Chief Takes Advantage of Chocolate Thunder 's Absence

1983-84 Boston Celtics
Celtics 107, Nets 98

Record 56-19
April 1, 1984


This is the cruise control season. It's all Clevelands and Chicagos from now on, and with the Atlantic Division and basketball's best record virtually locked up, sleepy eyes and heavy thighs take a toll. But these Celtics bear no resemblence to the April Fools who paraded in Green last spring. Last night, they traveled to Bruce Springsteen Country and came away with a convincing 107-98 victory over the Nets, which mathematically clinched a tie for the division title. Instead of eroding into late-season bad habits, the Celtics took it to the young, surging Nets, who had won 10 of their last 11 at home.

"If you let up, you get beat," said Larry Bird, who had 22 points. "This is a little different than in past years because we got everything wrapped up, but we're still coming to play. We're going at these games like we've got to have em." After a night of long, hard work by indefatigable Robert Parish (30 points, 13 rebounds) and Bird, a group consisting of Quinn Buckner (six assists), Danny Ainge, Cedric Maxwell, Scott Wedman and Kevin McHale took control of the game. It was 53-53 at intermission, and a 10-3 run after halftime pushed the Nets to a 63-56 lead early in the third. In the middle of the surge, Darryl Dawkins came out due to strained ligaments in his right wrist. Dawkins (11 points in the first half) never returned, and the Nets weren't the same without him.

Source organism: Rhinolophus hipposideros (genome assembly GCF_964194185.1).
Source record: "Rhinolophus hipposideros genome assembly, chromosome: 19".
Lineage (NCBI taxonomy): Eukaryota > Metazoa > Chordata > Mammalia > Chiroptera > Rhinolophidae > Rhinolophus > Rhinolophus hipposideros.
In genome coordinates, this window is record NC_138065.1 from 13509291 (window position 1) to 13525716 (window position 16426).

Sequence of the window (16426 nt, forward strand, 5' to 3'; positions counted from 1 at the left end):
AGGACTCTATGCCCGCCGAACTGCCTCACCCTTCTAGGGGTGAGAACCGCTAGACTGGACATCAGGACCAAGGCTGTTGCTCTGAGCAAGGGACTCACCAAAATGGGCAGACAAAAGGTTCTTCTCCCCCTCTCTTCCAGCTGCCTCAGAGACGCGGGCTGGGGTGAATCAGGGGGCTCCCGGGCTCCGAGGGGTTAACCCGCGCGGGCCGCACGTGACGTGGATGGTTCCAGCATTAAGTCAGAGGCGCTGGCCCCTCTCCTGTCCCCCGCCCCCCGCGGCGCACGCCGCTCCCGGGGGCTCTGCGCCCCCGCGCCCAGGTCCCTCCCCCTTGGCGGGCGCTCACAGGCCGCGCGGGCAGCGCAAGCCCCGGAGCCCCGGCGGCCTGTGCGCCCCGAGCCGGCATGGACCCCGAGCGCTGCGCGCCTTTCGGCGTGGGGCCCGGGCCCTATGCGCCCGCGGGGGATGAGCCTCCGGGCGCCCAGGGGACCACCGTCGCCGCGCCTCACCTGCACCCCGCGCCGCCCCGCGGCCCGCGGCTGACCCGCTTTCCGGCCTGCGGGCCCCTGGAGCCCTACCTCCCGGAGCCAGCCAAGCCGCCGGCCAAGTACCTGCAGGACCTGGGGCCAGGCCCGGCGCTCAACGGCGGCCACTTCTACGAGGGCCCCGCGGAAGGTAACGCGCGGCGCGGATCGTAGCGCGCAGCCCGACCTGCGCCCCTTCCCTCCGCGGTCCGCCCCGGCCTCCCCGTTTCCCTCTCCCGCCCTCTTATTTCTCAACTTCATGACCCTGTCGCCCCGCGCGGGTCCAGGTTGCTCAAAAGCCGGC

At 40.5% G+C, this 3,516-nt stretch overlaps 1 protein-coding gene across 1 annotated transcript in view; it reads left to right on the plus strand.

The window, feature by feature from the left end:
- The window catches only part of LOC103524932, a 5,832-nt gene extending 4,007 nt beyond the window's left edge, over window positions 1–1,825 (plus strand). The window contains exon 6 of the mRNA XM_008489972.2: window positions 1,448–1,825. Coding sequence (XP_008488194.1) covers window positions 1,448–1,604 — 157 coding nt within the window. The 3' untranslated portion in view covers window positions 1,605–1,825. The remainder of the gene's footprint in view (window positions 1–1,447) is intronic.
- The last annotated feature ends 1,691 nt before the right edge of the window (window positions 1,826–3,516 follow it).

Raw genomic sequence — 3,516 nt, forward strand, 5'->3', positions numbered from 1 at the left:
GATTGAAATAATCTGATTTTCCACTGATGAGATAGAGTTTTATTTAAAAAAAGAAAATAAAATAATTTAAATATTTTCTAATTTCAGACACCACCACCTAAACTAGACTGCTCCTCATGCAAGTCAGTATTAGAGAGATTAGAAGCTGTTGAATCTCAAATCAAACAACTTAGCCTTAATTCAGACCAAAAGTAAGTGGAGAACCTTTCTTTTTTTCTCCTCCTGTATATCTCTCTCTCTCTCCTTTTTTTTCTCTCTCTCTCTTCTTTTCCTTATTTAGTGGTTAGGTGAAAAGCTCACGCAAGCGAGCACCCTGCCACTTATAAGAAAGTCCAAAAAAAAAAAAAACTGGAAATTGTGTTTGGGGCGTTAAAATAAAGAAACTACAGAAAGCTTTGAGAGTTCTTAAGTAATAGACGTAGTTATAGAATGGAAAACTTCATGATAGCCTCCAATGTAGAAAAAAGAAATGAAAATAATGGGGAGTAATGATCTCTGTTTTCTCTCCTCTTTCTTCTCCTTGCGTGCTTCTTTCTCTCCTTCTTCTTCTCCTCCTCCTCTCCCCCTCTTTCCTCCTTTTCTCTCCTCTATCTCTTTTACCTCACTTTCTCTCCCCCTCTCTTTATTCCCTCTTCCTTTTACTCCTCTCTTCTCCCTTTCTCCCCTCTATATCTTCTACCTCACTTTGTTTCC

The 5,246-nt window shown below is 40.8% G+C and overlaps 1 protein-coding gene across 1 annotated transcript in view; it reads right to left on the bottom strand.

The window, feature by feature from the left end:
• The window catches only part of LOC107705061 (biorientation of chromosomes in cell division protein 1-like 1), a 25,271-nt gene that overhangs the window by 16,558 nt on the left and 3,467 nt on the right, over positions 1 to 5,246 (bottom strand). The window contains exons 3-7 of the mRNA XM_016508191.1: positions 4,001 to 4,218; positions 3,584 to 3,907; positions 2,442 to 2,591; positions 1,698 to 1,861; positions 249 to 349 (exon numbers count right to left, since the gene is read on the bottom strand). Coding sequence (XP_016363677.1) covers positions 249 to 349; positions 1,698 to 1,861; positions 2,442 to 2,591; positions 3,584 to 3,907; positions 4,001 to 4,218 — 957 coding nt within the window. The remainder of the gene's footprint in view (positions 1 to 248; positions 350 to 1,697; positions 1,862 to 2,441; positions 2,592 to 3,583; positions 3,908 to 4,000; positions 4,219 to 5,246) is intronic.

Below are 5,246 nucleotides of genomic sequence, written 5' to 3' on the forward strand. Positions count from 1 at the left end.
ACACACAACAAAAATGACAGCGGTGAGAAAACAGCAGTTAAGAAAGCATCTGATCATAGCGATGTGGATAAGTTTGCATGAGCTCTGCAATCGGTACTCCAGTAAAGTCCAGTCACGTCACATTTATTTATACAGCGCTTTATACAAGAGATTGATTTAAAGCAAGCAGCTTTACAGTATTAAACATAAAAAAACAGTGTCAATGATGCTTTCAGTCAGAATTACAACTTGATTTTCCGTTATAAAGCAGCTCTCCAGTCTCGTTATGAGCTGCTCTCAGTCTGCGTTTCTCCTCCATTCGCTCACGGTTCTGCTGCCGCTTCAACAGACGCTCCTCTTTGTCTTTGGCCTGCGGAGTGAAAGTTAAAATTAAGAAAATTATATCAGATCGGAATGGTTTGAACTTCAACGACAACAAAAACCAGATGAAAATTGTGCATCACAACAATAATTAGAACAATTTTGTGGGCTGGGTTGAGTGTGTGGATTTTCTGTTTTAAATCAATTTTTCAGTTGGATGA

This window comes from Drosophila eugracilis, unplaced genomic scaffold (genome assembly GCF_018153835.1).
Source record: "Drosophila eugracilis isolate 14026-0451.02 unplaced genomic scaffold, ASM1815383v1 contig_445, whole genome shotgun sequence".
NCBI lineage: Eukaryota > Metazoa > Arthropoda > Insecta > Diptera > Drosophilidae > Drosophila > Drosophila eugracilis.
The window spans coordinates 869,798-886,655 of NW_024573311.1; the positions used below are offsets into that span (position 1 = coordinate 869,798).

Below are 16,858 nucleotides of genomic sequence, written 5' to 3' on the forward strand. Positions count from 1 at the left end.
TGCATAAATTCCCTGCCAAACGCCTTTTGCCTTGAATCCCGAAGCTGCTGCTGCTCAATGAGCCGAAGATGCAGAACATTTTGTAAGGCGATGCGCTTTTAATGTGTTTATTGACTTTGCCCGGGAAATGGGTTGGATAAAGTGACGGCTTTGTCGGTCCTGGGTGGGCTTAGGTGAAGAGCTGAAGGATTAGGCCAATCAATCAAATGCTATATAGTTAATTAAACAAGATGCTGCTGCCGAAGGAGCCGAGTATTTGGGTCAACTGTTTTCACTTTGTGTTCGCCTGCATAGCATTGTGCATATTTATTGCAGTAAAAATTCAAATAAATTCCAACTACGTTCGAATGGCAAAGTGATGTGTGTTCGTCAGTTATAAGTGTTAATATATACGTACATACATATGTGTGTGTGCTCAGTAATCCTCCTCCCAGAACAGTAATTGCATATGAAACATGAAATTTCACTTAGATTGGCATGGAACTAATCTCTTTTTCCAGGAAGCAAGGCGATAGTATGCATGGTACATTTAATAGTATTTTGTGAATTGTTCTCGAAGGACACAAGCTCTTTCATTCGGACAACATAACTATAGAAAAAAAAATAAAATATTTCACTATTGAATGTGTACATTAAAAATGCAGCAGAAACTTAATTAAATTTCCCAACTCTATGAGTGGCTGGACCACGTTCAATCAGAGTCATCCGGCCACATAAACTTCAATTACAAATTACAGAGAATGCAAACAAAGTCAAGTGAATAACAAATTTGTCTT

With Chocolate Thunder missing, Parish took charge and the Celtics closed to within one (64-63) on a dazzling hoop by Bird. A three-point play by Bird tied it at 68 with 4:53 left in the third. The Celtics blitzed Jersey with ten straight points at the end of the period - turning a 71-70 deficit into an 80-70 lead. Do-it-all Parish and McHale each had 4 of the 10, and Wedman scraped the cobwebs off his arm long enough to bury his first jumper since Wednesday. The Celts led the rest of the way. Boston kept the pressure on at the start of the fourth. A hook by McHale (six points and four rebounds in the fourth period) and a corner jumper by Ainge made it 84-73 with 10:47 left. New Jersey coach Stan Albeck called timeout.

Wedman and Ainge kept it going and a Wedman jumper made it 94-79 with 5:50 left. Jersey fought back and pulled to within eight (with 4:36 left), but Bird and Parish returned and an outrageous lefty hook by Bird (on which he was fouled) made it 99-86 with less then three minutes to go. "Them not having Darryl was a big thing," admitted McHale. "If he'd been in there, it would have been a little closer. Jersey appeared to have the advantage in the early going. The Nets had beaten the Celtics two straight and had won 14 of their last 18 games.

Buck Williams (19 points, 18 rebounds) had nine points and six rebounds in the first period, which ended with Jersey leading, 30-28. The Nets outscored the Celts, 7-2, at the close of the period and shot 52 percent to Boston's 40 percent in the first 12 minutes. Albert King and Birdsong led an 8-1 run at the start of the second. After Reggie Johnson rebounded a missed layup by Ainge, King canned a baseline jumper to give the Nets a 38-29 lead with 10:00 left in the half. K.C. Jones called time. After the pause, Bird led an 8-0 surge by the Celtics. When Dennis Johnson scored off the break to cut Jersey's lead to one (38-37), the Nets called time. Dawkins and Cook (13) led the Nets back, and it was 53-53 at halftime. The second half was all Boston - and no Dawkins.

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